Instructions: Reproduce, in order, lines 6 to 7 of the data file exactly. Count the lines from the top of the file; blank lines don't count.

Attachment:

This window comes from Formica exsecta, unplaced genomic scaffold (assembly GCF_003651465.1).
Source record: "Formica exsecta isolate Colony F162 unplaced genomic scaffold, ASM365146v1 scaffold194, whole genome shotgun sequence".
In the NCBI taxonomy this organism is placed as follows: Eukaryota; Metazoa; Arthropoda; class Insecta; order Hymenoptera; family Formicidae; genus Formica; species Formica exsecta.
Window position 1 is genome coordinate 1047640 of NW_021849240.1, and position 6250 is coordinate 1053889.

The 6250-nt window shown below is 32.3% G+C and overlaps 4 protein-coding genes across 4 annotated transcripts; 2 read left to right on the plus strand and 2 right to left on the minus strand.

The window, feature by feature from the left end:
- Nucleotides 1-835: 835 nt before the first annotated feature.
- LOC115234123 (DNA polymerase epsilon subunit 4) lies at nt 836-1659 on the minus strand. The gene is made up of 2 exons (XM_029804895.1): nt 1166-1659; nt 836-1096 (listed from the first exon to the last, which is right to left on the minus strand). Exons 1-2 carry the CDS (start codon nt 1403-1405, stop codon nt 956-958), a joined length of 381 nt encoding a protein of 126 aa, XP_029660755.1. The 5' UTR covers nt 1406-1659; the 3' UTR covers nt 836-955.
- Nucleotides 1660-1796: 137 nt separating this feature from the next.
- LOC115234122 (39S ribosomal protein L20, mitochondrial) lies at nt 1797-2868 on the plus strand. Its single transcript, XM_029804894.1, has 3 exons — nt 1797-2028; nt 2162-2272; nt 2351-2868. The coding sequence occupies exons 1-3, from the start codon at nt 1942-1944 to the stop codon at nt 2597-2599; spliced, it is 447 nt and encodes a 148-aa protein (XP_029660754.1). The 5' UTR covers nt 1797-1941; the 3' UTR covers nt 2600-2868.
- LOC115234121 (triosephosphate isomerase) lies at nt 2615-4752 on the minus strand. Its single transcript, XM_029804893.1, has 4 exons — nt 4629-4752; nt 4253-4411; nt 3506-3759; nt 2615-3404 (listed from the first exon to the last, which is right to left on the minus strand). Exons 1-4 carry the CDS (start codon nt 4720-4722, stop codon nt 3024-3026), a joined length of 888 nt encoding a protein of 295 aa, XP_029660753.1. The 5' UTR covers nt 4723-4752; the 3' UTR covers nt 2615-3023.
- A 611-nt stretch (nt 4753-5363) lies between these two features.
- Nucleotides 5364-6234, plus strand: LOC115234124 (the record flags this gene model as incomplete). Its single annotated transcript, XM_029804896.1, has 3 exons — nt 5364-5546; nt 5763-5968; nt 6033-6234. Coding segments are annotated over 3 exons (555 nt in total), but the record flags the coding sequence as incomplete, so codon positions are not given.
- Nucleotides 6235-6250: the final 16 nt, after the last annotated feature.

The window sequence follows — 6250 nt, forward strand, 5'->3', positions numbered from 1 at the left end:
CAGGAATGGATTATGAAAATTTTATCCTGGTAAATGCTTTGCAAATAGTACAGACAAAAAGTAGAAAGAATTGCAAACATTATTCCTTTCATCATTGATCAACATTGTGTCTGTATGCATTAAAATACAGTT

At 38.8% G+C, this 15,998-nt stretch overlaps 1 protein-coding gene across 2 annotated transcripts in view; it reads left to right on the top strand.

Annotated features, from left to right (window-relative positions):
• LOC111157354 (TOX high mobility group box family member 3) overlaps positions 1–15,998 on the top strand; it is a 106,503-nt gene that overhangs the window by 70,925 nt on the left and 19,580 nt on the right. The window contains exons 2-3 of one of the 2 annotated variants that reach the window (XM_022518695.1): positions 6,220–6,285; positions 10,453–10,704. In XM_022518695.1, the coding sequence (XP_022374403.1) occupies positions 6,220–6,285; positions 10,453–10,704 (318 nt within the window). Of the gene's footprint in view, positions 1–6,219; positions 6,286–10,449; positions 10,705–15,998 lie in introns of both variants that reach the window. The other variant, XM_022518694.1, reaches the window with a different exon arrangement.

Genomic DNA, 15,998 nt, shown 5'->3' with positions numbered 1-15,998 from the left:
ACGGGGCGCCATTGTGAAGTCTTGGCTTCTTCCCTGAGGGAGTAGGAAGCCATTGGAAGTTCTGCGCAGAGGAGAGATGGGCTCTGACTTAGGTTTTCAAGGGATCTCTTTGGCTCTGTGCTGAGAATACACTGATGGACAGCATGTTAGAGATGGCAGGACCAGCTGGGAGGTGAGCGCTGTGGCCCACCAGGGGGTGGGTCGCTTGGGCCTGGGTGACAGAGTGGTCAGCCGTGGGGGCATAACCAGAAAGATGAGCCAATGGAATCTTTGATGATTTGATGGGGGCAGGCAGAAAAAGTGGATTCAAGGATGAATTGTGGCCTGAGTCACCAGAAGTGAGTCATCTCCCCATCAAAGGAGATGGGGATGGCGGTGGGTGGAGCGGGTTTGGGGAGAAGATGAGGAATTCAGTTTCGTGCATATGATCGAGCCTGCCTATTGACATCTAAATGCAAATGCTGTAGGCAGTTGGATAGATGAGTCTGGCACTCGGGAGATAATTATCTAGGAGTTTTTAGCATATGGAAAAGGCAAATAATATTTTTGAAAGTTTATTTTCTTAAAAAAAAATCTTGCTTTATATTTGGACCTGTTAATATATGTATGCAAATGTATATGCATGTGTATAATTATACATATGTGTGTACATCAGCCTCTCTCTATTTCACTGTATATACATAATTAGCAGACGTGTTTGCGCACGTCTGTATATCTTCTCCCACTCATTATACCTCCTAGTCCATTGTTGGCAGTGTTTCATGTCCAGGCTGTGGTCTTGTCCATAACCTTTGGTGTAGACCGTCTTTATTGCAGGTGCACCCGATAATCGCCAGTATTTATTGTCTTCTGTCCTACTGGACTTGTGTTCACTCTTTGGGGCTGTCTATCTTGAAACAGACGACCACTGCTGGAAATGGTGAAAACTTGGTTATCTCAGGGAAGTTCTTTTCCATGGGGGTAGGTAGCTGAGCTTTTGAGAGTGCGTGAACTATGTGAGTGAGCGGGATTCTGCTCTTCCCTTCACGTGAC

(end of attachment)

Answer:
The window, feature by feature from the left end:
- Nucleotides 1-835: 835 nt before the first annotated feature.